Graphene Enables Spectroscopy to Study Biological Samples
Some of the best tools we have for seeing matter down on the molecular scale, where a lot of the interesting things happen, have been electron microscopy and spectroscopy.
However, they can’t be used effectively with biological specimens because the instruments would kill the specimen through either the vacuum they need to be placed in or the electron beam that needs to bombard them. The only way around the problem was to put them in a container known as a “liquid stage” that is wedged between two thick windows of silicon nitrate to protect the sample from the vacuum and use a low-energy beam that produces images of poor resolution.
Now researchers at University of Illinois in Chicago (UIC)
have developed a method whereby a biological specimen can be sandwiched between two sheets of graphene and be protected in both electron microscopy as well as spectroscopy.
The graphene’s high thermal and electrical conductivity removes both the heat and electrons generated by the beam as it passes through the sample. As a result, higher energy electron beams can be used on the sample, resulting in higher resolution images.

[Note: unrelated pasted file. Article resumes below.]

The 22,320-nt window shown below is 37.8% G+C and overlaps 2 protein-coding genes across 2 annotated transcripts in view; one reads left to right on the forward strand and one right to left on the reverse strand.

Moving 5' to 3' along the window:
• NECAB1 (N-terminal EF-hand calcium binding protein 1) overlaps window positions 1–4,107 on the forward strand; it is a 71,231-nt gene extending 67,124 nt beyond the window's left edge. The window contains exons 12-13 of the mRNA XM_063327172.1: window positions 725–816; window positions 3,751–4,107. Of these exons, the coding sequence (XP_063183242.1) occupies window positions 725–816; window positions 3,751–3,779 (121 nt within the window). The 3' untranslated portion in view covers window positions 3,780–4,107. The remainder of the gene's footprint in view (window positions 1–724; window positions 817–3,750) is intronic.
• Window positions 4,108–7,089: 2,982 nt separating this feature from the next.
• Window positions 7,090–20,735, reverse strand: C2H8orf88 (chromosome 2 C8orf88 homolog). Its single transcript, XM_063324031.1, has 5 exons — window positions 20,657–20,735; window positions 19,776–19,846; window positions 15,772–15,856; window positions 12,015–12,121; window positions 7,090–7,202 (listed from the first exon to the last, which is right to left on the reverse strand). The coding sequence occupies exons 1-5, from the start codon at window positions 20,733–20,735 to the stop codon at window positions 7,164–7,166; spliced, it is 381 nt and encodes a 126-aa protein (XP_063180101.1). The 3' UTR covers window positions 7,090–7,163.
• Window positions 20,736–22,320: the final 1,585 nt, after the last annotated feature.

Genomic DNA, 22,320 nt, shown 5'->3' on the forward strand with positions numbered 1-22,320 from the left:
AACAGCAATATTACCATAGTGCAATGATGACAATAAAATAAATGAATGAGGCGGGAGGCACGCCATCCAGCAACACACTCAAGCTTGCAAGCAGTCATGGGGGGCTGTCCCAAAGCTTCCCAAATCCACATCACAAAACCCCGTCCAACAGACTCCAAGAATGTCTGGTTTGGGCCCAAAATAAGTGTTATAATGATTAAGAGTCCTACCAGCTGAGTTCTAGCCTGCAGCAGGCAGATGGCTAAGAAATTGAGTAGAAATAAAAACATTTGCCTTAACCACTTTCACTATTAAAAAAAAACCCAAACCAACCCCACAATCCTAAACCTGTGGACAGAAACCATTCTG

The graphene sandwich was demonstrated on a sample of ferritin, which is a protein. For the first time, this technique enabled the imaging of iron oxide in the core of the ferritin and the changing of its electric charge, leading to the release of iron. This new insight alone into how ferritin operates could help to better understand how a dysfunctional ferritin works towards triggering life-threatening diseases in the brain and other parts of the human body.